NRC proposal for optoelectronics prototyping facility folded into eMPOWR campaign
September 15, 2000
The eMPOWR Canada bid to secure funding for research and training of highly qualified personnel (HQP) in the information and communications technologies (ICT) disciplines has incorporated the National Research Council's (NRC) two-year old proposal for a photonics and optoelectronics prototyping facility. As one the NRC's two strategic initiatives that remain unfunded, the decision to combine forces with the eMPOWR initiative (formerly called the National Information Technology Initiative), was made last June and is still being fine tuned as the campaign gathers steam.
The proposal for $45 million over five years to establish the prototyping facility - now called the Canadian Photonics Fabrication Centre (CPFC) - has been repositioned to emphasize its potential for training HQP.
Its original focus of providing critical support to business remains an integral part of the strategy, however, and the new pitch still has the full support of the Canadian Microelectronics Corp (CMC). Initial capital of $26.5 million would be required to construct the facility, with the remainder allocated towards wages, scholarships, operations and ongoing capital needs.
"It's basically the same facility although we've tried to address the HQP component," says Dr. Sylvain Charbonneau, director of components Technologies at the NRC's Institute for Microstructural Sciences. "In five or 10 years, with the revolution of optical fibre communications, optoelectronics will become as important as microelectronics."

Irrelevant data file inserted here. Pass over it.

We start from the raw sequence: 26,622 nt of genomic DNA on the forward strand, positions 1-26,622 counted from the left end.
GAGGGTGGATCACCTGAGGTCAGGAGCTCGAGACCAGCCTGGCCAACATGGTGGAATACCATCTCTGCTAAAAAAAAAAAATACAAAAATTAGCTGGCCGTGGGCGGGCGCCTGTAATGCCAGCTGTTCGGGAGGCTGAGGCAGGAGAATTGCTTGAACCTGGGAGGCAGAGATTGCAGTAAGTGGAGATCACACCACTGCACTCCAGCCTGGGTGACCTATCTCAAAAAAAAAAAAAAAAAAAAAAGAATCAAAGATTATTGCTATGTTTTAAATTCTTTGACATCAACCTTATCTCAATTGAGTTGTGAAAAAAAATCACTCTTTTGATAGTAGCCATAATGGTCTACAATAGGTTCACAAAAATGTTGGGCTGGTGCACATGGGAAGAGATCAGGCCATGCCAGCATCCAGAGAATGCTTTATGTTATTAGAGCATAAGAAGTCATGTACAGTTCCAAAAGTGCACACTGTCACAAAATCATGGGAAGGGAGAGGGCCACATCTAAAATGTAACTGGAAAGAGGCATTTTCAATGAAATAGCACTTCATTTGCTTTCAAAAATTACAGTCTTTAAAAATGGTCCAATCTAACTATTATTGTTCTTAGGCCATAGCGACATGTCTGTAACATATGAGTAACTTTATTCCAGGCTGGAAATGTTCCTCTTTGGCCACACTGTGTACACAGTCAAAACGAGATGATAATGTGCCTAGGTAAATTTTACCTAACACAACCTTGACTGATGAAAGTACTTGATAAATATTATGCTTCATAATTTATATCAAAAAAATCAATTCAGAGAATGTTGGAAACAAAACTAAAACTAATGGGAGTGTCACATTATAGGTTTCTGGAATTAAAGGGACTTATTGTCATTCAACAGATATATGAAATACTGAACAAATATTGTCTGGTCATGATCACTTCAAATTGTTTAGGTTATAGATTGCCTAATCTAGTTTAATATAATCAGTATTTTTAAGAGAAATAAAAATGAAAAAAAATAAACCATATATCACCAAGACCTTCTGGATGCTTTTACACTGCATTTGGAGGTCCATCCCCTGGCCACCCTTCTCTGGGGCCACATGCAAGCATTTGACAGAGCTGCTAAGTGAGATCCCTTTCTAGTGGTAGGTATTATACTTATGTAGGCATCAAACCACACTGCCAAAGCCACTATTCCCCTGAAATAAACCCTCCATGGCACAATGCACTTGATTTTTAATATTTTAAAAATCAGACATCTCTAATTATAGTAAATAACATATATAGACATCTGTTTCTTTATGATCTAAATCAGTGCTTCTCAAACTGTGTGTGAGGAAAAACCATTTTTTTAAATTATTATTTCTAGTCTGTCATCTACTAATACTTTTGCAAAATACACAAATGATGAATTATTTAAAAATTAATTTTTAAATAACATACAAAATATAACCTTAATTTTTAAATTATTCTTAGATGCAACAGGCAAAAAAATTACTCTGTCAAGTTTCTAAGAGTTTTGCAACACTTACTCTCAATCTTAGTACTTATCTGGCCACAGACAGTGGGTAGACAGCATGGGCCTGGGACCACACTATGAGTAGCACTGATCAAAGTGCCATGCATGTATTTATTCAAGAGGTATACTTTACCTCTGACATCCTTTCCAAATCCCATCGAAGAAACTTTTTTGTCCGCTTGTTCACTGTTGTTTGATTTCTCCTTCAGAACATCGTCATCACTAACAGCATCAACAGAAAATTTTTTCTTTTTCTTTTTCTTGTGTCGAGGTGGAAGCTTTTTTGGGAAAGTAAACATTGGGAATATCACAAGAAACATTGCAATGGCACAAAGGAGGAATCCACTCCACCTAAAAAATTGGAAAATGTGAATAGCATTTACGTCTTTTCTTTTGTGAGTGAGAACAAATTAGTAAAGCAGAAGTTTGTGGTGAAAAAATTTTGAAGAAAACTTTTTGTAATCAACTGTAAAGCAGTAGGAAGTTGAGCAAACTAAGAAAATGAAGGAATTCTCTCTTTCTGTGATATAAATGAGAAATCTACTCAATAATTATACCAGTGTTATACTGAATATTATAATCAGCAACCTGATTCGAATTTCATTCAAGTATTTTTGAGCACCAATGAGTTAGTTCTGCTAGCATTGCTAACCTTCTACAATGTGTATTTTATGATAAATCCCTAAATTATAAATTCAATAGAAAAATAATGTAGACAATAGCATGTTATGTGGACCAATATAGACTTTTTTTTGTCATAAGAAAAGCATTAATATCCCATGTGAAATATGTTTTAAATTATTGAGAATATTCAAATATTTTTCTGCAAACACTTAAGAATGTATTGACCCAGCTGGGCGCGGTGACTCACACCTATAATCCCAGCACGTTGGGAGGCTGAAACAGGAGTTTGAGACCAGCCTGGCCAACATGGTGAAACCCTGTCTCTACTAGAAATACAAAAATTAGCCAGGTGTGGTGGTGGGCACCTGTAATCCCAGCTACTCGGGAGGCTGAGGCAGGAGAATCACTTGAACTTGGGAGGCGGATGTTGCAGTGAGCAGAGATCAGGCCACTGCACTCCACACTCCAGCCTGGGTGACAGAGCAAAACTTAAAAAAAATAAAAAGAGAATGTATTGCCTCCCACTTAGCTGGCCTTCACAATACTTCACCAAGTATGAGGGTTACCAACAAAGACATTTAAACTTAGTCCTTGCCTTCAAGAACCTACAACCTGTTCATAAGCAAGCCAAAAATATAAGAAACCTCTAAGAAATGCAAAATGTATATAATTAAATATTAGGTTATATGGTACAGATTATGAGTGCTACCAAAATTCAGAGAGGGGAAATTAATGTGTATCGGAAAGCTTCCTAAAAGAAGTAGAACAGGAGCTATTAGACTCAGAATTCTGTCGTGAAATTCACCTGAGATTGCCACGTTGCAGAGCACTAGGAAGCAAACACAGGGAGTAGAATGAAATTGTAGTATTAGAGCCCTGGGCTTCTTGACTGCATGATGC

As an adjunct to the eMPOWR proposal, the CPFC will offer a variety of training opportunities. In collaboration with the CMC, it would provide remote training by allowing university students to submit designs for fabrication and then have them returned for further study.
The Centre will also offer on-site training and pay the salaries of the trainees while they are gaining expertise on the development of photonic components and prototypes. Initially, the Centre will offer three programs - internships, graduate student and technical officer training, and a summer camp where students will learn about photonics device fabrication.